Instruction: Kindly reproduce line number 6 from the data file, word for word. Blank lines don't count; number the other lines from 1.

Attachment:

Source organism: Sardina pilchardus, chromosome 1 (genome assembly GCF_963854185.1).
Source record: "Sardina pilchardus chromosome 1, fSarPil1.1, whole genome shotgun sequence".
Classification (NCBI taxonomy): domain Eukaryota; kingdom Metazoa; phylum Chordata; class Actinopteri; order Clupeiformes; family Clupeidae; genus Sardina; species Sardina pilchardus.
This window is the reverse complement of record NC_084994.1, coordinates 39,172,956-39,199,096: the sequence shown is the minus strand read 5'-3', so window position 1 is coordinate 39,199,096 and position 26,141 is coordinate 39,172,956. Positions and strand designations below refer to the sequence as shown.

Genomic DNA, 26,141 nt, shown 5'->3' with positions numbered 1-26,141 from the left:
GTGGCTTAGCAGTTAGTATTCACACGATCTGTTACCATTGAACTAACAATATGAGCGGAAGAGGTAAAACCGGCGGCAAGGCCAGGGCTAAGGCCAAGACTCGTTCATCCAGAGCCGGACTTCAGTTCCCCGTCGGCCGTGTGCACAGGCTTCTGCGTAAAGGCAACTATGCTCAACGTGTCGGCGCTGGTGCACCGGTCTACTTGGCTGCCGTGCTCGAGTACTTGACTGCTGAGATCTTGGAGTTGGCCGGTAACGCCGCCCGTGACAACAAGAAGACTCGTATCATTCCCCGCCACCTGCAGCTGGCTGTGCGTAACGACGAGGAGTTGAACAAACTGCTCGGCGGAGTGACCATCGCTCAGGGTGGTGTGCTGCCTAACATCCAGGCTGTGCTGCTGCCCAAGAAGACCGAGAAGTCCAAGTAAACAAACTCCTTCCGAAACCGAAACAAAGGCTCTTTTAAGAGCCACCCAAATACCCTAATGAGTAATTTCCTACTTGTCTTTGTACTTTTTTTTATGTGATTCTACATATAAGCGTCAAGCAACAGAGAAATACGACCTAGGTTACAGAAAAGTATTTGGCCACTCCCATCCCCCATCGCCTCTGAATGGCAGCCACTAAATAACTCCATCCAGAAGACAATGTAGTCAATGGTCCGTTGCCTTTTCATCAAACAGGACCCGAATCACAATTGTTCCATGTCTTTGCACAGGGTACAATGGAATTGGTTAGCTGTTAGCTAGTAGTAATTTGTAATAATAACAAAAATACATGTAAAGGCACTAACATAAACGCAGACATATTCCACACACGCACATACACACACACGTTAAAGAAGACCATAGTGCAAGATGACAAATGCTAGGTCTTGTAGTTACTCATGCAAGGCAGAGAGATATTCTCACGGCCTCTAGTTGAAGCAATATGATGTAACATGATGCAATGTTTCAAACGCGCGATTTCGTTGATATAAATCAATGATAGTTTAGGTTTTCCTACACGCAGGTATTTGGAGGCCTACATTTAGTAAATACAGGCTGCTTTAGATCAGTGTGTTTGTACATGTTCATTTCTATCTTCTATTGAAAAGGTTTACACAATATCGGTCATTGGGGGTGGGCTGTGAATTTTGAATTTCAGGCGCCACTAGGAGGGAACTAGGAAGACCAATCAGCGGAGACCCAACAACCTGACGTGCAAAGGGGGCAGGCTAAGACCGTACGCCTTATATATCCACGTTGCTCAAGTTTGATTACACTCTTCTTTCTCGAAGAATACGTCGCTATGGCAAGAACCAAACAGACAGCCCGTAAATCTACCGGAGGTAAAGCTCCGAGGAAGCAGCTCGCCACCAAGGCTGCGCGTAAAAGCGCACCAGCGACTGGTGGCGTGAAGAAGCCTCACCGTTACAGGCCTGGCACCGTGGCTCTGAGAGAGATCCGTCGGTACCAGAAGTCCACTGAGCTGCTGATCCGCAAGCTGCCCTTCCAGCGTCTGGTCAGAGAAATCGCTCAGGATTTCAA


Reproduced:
GTGGCTTAGCAGTTAGTATTCACACGATCTGTTACCATTGAACTAACAATATGAGCGGAAGAGGTAAAACCGGCGGCAAGGCCAGGGCTAAGGCCAAGACTCGTTCATCCAGAGCCGGACTTCAGTTCCCCGTCGGCCGTGTGCACAGGCTTCTGCGTAAAGGCAACTATGCTCAACGTGTCGGCGCTGGTGCACCGGTCTACTTGGCTGCCGTGCTCGAGTACTTGACTGCTGAGATCTTGGAGTTGGCCGGTAACGCCGCCCGTGACAACAAGAAGACTCGTATCATTCCCCGCCACCTGCAGCTGGCTGTGCGTAACGACGAGGAGTTGAACAAACTGCTCGGCGGAGTGACCATCGCTCAGGGTGGTGTGCTGCCTAACATCCAGGCTGTGCTGCTGCCCAAGAAGACCGAGAAGTCCAAGTAAACAAACTCCTTCCGAAACCGAAACAAAGGCTCTTTTAAGAGCCACCCAAATACCCTAATGAGTAATTTCCTACTTGTCTTTGTACTTTTTTTTATGTGATTCTACATATAAGCGTCAAGCAACAGAGAAATACGACCTAGGTTACAGAAAAGTATTTGGCCACTCCCATCCCCCATCGCCTCTGAATGGCAGCCACTAAATAACTCCATCCAGAAGACAATGTAGTCAATGGTCCGTTGCCTTTTCATCAAACAGGACCCGAATCACAATTGTTCCATGTCTTTGCACAGGGTACAATGGAATTGGTTAGCTGTTAGCTAGTAGTAATTTGTAATAATAACAAAAATACATGTAAAGGCACTAACATAAACGCAGACATATTCCACACACGCACATACACACACACGTTAAAGAAGACCATAGTGCAAGATGACAAATGCTAGGTCTTGTAGTTACTCATGCAAGGCAGAGAGATATTCTCACGGCCTCTAGTTGAAGCAATATGATGTAACATGATGCAATGTTTCAAACGCGCGATTTCGTTGATATAAATCAATGATAGTTTAGGTTTTCCTACACGCAGGTATTTGGAGGCCTACATTTAGTAAATACAGGCTGCTTTAGATCAGTGTGTTTGTACATGTTCATTTCTATCTTCTATTGAAAAGGTTTACACAATATCGGTCATTGGGGGTGGGCTGTGAATTTTGAATTTCAGGCGCCACTAGGAGGGAACTAGGAAGACCAATCAGCGGAGACCCAACAACCTGACGTGCAAAGGGGGCAGGCTAAGACCGTACGCCTTATATATCCACGTTGCTCAAGTTTGATTACACTCTTCTTTCTCGAAGAATACGTCGCTATGGCAAGAACCAAACAGACAGCCCGTAAATCTACCGGAGGTAAAGCTCCGAGGAAGCAGCTCGCCACCAAGGCTGCGCGTAAAAGCGCACCAGCGACTGGTGGCGTGAAGAAGCCTCACCGTTACAGGCCTGGCACCGTGGCTCTGAGAGAGATCCGTCGGTACCAGAAGTCCACTGAGCTGCTGATCCGCAAGCTGCCCTTCCAGCGTCTGGTCAGAGAAATCGCTCAGGATTTCAA